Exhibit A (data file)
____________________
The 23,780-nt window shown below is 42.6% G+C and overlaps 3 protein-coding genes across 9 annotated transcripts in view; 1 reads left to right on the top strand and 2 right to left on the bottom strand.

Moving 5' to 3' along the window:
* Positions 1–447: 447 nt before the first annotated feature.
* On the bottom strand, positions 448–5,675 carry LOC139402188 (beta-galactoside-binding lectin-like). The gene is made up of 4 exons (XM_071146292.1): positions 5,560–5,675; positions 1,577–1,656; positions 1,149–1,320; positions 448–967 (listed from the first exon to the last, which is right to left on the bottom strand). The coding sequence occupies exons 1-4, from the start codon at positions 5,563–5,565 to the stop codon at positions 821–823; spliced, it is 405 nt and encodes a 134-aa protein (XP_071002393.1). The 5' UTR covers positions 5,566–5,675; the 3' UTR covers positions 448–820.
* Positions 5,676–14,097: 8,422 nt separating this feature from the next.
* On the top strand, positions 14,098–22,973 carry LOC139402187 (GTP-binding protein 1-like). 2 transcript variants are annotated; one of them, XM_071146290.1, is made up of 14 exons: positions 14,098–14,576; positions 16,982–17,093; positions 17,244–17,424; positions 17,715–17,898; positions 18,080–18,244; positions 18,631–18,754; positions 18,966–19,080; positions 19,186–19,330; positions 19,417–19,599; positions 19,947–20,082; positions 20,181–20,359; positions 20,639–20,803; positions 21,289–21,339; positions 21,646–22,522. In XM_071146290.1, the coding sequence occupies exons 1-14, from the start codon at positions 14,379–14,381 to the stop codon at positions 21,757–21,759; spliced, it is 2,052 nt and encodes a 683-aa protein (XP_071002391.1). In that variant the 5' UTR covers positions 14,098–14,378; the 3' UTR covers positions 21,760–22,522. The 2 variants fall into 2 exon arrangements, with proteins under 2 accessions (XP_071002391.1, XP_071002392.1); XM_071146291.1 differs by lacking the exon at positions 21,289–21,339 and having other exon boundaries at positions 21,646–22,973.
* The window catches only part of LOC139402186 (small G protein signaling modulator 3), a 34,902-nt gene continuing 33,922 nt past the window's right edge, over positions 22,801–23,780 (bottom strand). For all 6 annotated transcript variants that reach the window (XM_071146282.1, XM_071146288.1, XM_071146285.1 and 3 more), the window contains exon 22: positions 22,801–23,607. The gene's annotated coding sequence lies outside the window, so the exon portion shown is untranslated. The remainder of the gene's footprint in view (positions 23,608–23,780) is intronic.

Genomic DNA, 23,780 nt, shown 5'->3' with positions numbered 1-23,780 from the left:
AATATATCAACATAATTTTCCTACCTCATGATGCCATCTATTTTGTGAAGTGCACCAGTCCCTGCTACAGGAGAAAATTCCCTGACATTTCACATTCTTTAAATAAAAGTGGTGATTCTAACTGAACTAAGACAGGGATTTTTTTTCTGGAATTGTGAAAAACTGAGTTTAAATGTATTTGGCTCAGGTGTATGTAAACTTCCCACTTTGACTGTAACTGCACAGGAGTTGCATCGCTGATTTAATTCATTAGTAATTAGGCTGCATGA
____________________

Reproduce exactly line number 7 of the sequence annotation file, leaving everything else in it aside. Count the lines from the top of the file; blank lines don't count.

* The window catches only part of LOC139402186 (small G protein signaling modulator 3), a 34,902-nt gene continuing 33,922 nt past the window's right edge, over positions 22,801–23,780 (bottom strand). For all 6 annotated transcript variants that reach the window (XM_071146282.1, XM_071146288.1, XM_071146285.1 and 3 more), the window contains exon 22: positions 22,801–23,607. The gene's annotated coding sequence lies outside the window, so the exon portion shown is untranslated. The remainder of the gene's footprint in view (positions 23,608–23,780) is intronic.